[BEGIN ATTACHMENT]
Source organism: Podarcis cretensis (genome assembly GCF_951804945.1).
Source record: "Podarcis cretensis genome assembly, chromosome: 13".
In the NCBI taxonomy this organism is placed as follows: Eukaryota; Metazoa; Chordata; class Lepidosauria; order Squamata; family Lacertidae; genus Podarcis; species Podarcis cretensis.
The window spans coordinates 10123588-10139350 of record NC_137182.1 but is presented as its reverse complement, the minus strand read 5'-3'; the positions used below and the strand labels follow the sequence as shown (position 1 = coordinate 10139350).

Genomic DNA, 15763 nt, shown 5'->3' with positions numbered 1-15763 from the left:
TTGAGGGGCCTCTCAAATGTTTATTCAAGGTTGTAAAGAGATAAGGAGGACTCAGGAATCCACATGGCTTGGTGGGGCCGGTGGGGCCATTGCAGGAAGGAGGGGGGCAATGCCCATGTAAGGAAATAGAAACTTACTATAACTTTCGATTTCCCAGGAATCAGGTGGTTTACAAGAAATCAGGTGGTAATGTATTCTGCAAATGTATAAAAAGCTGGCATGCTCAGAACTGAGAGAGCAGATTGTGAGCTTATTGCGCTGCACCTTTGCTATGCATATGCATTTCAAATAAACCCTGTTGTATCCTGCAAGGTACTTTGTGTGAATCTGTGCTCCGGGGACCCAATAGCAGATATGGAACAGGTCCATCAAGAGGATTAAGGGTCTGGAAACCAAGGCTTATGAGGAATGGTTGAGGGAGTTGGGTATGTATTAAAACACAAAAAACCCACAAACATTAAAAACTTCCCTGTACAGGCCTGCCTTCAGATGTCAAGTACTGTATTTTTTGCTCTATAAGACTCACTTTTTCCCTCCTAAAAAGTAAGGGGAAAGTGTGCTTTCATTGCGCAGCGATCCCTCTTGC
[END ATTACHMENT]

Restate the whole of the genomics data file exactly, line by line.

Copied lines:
Source organism: Podarcis cretensis (genome assembly GCF_951804945.1).
Source record: "Podarcis cretensis genome assembly, chromosome: 13".
In the NCBI taxonomy this organism is placed as follows: Eukaryota; Metazoa; Chordata; class Lepidosauria; order Squamata; family Lacertidae; genus Podarcis; species Podarcis cretensis.
The window spans coordinates 10123588-10139350 of record NC_137182.1 but is presented as its reverse complement, the minus strand read 5'-3'; the positions used below and the strand labels follow the sequence as shown (position 1 = coordinate 10139350).

Genomic DNA, 15763 nt, shown 5'->3' with positions numbered 1-15763 from the left:
TTGAGGGGCCTCTCAAATGTTTATTCAAGGTTGTAAAGAGATAAGGAGGACTCAGGAATCCACATGGCTTGGTGGGGCCGGTGGGGCCATTGCAGGAAGGAGGGGGGCAATGCCCATGTAAGGAAATAGAAACTTACTATAACTTTCGATTTCCCAGGAATCAGGTGGTTTACAAGAAATCAGGTGGTAATGTATTCTGCAAATGTATAAAAAGCTGGCATGCTCAGAACTGAGAGAGCAGATTGTGAGCTTATTGCGCTGCACCTTTGCTATGCATATGCATTTCAAATAAACCCTGTTGTATCCTGCAAGGTACTTTGTGTGAATCTGTGCTCCGGGGACCCAATAGCAGATATGGAACAGGTCCATCAAGAGGATTAAGGGTCTGGAAACCAAGGCTTATGAGGAATGGTTGAGGGAGTTGGGTATGTATTAAAACACAAAAAACCCACAAACATTAAAAACTTCCCTGTACAGGCCTGCCTTCAGATGTCAAGTACTGTATTTTTTGCTCTATAAGACTCACTTTTTCCCTCCTAAAAAGTAAGGGGAAAGTGTGCTTTCATTGCGCAGCGATCCCTCTTGC